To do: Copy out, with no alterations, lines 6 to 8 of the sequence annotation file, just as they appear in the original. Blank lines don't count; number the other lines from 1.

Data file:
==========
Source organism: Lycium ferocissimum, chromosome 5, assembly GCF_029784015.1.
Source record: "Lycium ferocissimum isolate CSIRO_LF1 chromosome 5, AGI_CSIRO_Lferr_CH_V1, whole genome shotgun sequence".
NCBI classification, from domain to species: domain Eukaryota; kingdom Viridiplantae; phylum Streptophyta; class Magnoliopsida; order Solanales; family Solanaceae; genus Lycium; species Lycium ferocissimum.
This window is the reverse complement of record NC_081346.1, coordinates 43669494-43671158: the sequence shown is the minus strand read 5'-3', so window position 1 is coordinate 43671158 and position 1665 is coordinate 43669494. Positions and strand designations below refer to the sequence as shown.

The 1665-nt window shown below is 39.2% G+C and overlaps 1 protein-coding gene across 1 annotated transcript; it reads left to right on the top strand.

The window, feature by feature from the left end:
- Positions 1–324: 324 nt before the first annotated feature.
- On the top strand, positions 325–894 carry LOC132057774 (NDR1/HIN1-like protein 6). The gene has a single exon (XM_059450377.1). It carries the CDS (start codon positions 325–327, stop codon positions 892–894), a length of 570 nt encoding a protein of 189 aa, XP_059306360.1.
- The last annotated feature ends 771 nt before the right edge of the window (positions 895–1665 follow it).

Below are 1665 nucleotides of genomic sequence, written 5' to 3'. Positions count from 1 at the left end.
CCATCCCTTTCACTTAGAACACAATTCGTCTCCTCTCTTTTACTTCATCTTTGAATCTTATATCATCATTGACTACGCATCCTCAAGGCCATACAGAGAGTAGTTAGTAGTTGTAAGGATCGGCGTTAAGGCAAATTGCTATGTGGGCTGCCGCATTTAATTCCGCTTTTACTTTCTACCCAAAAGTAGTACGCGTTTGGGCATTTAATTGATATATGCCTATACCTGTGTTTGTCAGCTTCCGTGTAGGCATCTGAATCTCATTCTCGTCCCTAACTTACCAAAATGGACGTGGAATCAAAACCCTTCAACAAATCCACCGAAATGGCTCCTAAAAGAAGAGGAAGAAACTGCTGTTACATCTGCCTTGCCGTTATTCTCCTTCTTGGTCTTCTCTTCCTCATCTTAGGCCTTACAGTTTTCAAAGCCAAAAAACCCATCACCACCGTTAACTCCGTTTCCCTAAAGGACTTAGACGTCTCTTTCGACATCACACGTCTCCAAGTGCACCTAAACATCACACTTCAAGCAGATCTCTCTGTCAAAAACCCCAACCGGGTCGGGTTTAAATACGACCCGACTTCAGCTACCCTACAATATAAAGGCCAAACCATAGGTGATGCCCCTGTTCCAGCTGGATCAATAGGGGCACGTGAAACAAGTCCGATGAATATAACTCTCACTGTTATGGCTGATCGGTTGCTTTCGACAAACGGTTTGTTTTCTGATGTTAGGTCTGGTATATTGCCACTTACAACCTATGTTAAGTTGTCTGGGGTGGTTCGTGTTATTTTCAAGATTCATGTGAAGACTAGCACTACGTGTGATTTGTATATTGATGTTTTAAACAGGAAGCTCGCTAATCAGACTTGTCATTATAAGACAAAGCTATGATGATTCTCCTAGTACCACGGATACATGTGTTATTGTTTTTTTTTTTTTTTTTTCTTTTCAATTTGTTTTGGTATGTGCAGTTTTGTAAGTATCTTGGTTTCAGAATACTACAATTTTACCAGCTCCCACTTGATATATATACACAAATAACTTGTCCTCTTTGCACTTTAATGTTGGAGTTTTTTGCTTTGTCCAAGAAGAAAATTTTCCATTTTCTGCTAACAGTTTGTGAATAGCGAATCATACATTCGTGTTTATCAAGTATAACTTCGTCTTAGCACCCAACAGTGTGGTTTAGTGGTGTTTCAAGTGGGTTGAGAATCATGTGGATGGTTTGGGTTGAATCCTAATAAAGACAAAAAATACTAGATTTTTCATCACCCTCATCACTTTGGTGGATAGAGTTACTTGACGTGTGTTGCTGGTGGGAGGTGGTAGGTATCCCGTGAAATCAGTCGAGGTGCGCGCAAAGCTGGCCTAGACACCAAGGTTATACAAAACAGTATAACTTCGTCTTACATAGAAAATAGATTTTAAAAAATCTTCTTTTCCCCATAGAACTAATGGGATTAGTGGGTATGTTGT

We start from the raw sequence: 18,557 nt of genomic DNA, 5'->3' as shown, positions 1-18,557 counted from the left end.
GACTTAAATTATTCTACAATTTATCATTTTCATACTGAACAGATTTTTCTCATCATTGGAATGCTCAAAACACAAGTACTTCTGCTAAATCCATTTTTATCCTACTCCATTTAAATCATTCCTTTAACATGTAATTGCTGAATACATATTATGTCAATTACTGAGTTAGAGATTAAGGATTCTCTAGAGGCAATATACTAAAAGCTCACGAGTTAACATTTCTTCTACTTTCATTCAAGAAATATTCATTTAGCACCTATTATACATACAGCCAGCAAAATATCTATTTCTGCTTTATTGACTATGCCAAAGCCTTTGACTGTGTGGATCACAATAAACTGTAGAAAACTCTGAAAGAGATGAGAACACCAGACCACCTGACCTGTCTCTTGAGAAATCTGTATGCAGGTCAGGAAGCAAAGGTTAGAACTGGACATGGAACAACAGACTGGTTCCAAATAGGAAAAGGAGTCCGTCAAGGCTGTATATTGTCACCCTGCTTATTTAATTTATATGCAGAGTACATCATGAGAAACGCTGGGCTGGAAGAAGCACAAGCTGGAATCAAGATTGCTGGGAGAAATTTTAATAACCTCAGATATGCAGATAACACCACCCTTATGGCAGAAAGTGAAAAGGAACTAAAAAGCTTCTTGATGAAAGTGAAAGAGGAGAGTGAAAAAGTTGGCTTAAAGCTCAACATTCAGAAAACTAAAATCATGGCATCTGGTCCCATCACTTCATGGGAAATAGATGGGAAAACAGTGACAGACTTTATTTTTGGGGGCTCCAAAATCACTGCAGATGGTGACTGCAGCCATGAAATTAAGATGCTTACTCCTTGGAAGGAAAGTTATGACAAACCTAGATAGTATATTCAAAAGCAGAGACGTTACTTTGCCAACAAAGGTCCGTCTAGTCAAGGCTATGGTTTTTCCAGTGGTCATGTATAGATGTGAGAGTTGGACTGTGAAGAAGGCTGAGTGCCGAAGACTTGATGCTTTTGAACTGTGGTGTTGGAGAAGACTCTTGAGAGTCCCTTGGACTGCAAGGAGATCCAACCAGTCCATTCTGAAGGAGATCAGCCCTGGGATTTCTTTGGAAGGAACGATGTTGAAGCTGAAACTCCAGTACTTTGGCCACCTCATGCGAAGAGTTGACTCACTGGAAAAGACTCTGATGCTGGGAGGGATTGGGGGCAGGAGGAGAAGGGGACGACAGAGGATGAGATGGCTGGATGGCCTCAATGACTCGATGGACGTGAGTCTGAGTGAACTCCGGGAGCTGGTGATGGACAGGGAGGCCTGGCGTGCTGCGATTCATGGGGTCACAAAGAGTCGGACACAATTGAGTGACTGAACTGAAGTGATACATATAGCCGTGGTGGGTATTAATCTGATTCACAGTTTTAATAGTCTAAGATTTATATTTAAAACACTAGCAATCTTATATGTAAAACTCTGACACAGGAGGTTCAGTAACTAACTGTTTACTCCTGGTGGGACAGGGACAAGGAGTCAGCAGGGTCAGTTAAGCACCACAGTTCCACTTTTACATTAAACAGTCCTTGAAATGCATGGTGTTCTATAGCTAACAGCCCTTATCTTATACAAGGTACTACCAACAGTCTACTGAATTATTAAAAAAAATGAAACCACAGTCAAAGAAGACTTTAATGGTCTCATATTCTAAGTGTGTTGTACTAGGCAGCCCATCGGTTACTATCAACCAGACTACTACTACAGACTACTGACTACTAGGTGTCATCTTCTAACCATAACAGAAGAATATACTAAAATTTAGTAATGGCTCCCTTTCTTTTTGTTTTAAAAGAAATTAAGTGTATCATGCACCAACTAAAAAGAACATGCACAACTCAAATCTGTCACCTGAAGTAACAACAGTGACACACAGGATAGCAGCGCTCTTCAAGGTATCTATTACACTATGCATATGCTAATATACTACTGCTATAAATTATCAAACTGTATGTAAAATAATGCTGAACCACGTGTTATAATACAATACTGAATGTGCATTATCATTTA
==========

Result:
The window, feature by feature from the left end:
- Positions 1–324: 324 nt before the first annotated feature.
- On the top strand, positions 325–894 carry LOC132057774 (NDR1/HIN1-like protein 6). The gene has a single exon (XM_059450377.1). It carries the CDS (start codon positions 325–327, stop codon positions 892–894), a length of 570 nt encoding a protein of 189 aa, XP_059306360.1.